In addition to these methods, other approaches including time-series analysis, such as auto-regressive integrated moving averages,3,4 have been used on RHIS data to estimate the malaria burden and understand the effects of malaria interventions. Programs are increasingly focusing efforts on surveillance as a key data source to routinely monitor progress and inform program implementation. As RHIS improve in malaria-endemic countries, routine data are becoming more available and accessible to generate estimates with real-time data. However, these data are sensitive to several biases related to population access to health care, care-seeking behavior, malaria testing rates, and reporting completeness. The article, “A robust estimator of malaria incidence from routine health facility data” by Thwing et al.5 in this issue, aimed to address these issues using an algebraic method that relies on a number of assumptions to improve malaria incidence estimates and quantify commodity needs. The authors applied their method on RHIS data to generate incidence estimates and estimate gaps in malaria testing and treatment needs from World Malaria Report–reported incidence rates for Guinea, Mozambique, and all of sub-Saharan Africa.

The goal for developing this method was to provide national malaria control program (NMCP) staff and their partners a tool to interpret routinely reported surveillance data without needing a background in statistics to understand the results, and to provide reliable burden estimates to allow for comparison between districts or regions, and to evaluate trends over time. The authors presented their approach as a more robust method to adjust crude incidence rates for potential biases. However, to better interpret these results, the underlying assumptions need to be understood. Furthermore, although their approach is intended to help inform the NMCP strategy, it will require time and financial resources to introduce this model and for NMCP staff to understand it and develop actionable strategies. In addition, as the authors noted, their method has several limitations, which requires unbiased data and correct classification of key data elements.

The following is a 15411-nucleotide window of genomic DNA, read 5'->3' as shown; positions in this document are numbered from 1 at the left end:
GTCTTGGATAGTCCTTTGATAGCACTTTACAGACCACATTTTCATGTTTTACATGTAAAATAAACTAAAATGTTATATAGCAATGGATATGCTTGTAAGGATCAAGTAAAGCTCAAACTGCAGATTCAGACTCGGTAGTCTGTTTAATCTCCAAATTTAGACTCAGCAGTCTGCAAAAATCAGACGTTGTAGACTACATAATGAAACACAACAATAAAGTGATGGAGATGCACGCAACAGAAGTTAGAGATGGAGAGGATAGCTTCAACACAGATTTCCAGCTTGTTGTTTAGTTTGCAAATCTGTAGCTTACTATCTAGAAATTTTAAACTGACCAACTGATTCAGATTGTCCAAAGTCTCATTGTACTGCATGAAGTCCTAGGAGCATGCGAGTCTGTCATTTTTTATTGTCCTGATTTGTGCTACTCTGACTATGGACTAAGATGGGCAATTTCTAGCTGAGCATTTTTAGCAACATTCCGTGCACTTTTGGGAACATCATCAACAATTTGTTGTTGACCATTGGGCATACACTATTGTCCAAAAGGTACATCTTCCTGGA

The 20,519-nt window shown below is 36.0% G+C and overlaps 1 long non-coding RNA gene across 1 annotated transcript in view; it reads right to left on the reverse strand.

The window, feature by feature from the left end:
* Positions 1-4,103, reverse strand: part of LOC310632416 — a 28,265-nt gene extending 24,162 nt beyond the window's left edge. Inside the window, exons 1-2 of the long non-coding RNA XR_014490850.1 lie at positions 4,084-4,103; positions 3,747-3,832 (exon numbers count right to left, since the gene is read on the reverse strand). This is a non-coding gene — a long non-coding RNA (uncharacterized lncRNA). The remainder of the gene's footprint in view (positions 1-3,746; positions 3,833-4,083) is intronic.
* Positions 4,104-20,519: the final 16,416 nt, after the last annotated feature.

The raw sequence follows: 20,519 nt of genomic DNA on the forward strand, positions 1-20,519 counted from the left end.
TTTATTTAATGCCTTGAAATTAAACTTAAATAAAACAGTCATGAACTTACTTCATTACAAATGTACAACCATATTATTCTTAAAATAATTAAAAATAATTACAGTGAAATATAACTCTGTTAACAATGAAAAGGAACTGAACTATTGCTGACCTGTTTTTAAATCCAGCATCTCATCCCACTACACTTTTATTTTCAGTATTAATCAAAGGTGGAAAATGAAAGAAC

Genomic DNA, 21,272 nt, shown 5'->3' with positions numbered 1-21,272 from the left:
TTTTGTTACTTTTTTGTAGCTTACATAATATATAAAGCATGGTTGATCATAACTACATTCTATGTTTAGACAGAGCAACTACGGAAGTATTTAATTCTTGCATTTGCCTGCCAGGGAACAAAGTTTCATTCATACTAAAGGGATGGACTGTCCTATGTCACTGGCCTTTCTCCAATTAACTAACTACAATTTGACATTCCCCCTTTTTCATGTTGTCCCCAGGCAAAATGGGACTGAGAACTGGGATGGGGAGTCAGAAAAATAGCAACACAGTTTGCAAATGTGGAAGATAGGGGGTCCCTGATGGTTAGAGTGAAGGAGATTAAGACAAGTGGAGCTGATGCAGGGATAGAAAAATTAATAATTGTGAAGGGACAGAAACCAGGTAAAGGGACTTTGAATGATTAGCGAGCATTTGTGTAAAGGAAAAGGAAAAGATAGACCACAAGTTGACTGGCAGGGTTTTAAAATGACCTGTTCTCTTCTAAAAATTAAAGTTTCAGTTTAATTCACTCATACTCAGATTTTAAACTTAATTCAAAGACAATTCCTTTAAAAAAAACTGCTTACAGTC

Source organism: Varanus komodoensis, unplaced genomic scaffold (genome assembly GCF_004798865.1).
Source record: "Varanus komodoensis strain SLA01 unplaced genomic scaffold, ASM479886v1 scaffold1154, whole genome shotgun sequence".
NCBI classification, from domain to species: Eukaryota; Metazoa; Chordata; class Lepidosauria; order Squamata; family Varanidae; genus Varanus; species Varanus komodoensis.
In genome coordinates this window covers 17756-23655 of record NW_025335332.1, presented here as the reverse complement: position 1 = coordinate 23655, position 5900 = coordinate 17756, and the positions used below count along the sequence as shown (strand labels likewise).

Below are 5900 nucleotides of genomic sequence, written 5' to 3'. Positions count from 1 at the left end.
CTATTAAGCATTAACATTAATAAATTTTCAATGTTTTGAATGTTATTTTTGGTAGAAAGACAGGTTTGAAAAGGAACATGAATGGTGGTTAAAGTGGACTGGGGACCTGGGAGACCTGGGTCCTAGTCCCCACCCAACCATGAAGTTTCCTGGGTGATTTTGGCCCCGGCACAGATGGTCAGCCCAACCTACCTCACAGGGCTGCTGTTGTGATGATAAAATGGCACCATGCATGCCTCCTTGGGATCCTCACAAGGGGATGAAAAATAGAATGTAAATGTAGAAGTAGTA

There is a need to accurately determine the burden of malaria to measure progress. Although the method developed by Thwing et al.5 is designed to help NMCPs, it generates estimates with a level of uncertainty that requires some level of statistical skills to interpret, and these skills are not always present in NMCPs. These models and methods are a good academic exercise to improve estimates and streamline NMCP actions; however, in the context of high transmission, the precision of malaria incidence estimates is unlikely to affect NMCP strategies in the short term. Rather, in settings with high malaria incidence and universal coverage targets, the use of crude incidence estimates from malaria surveillance systems may be sufficient for guiding the NMCP strategies. The situation might be different in low-transmission settings, where precise estimates of malaria incidence will be required to monitor progress toward elimination.